One new transmission line under construction will carry renewable power as far as Las Vegas

Having good wind resources is only part of what’s needed for a thriving wind industry. Another essential component is transmission: wind farms just aren’t useful if there’s no way to get the power from the farm into the city. One state grappling with this issue is Montana, which has abundant wind resources but has struggled to build enough power lines to put them to use. That’s not to say that Montana doesn’t have a strong desire to embrace renewable energy (it does), but first the state must confront several daunting challenges when trying to complete new transmission projects. For starters, there’s a need to limit the extent to which power lines pass through protected forests and national parks; second, many landowners are hesitant to have lines built on their property when the majority of the power won’t even be used in their state; third, Montana is huge, so transmission projects are lengthy and thus expensive.

Despite this, the Energy Promotion and Development Division (EPDD) of the Montana Department of Commerce recently provided updates on six transmission projects currently under construction in the state. They include lines connecting wind farms in geographically remote areas of the state, and will also link Montana’s renewable energy sources to electricity markets as far away as Las Vegas. When built, the lines will add 12,000 megawatts (MW) of electrical capacity to the grid, nearly all of which will be used for clean energy projects. And in Montana, “clean energy” usually means wind. It has the fifth greatest wind potential of any state and about 50 wind projects in varying stages of planning and permitting. The Montana Department of Commerce says that it would like to achieve 10,000 megawatts (MW) of wind capacity in the near future, up from the 386 MW that are currently installed, in order to help meet the US Department of Energy’s goal of producing 20% of our energy from wind by 2030.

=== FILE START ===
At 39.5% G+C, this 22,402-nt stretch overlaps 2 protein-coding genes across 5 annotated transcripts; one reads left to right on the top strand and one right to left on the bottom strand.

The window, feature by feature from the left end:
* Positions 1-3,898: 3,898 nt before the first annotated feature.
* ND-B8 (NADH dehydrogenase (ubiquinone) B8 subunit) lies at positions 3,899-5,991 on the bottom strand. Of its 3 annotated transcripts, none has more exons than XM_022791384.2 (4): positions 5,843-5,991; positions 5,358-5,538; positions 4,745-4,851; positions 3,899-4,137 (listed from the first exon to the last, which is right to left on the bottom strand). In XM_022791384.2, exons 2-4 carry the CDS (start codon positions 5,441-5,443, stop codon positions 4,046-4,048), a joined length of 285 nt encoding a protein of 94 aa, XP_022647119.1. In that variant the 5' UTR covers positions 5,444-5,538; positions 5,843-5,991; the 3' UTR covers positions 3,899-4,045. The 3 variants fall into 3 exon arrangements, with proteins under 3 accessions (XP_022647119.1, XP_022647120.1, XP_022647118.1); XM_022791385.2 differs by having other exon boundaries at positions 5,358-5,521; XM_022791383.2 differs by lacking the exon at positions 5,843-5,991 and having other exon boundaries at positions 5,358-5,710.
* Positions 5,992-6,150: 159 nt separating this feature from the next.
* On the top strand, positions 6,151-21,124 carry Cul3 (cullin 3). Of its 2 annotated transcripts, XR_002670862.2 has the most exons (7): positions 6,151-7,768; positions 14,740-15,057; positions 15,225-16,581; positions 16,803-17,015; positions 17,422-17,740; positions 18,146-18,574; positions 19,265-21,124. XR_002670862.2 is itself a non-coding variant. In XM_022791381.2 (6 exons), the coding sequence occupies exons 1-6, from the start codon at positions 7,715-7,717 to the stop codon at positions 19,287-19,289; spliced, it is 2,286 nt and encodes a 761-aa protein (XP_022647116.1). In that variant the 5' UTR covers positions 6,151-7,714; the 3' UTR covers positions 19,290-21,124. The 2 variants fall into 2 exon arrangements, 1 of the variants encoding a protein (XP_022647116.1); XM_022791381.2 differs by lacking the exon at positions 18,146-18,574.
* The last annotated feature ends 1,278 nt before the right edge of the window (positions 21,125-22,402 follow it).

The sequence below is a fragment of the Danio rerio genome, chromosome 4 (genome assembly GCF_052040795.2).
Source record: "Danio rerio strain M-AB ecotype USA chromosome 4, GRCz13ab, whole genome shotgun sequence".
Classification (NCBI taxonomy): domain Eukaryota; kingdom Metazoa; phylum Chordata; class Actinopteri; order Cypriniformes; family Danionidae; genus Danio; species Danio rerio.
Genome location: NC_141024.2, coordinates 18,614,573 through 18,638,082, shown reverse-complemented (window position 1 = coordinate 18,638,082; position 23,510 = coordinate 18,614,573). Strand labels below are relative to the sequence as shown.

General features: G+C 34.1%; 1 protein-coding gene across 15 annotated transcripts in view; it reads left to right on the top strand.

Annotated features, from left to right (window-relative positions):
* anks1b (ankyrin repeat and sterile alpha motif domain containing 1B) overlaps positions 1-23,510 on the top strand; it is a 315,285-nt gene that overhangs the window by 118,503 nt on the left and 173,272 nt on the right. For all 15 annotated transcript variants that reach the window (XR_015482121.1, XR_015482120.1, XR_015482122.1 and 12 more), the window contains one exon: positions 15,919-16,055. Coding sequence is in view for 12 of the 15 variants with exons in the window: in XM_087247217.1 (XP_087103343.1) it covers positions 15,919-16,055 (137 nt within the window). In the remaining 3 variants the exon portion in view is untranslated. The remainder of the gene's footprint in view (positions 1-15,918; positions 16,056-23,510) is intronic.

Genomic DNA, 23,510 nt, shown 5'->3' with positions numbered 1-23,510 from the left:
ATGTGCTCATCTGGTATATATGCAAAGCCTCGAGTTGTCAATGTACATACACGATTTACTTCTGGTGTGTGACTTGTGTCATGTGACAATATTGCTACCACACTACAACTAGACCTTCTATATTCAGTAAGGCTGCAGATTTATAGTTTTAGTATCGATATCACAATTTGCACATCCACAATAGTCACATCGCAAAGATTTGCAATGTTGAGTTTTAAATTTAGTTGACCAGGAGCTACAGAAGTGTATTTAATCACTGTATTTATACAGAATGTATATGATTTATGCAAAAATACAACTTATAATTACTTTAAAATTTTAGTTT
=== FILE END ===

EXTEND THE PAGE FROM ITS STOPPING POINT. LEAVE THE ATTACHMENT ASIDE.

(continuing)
One interesting aspect of Montana’s recent push to boost its grid is an effort by the Western Governors’ Association (chaired by Montana Governor Brian Schweitzer) to fast-track the difficult and time-consuming permitting process for building new transmission. According to Schweitzer, that effort comes out of a desire to get renewable power on the grid, and do it quickly. He’s quoted by one source as saying, “You can’t develop alternative energy sources until you get transmission. You can’t put electricity in a bottle and send it down the river.” The permitting process for building transmission is typically much longer and more difficult than the permitting process for building wind farms. According to the Department of Energy’s National Transmission Grid Study, major transmission projects often experience up to 10 years or more of delays before they can be built. As a result, there are hundreds of wind projects around the country, waiting on new transmission lines to proceed. This fact makes any effort to streamline the transmission process highly commendable.

The US transmission grid, which our own Department of Energy finds to be antiquated, will need significant additions and improvements over the next decade to accommodate renewable energy and improve reliability. Luckily, Montana is one state helping lead the way to solve this nationwide problem.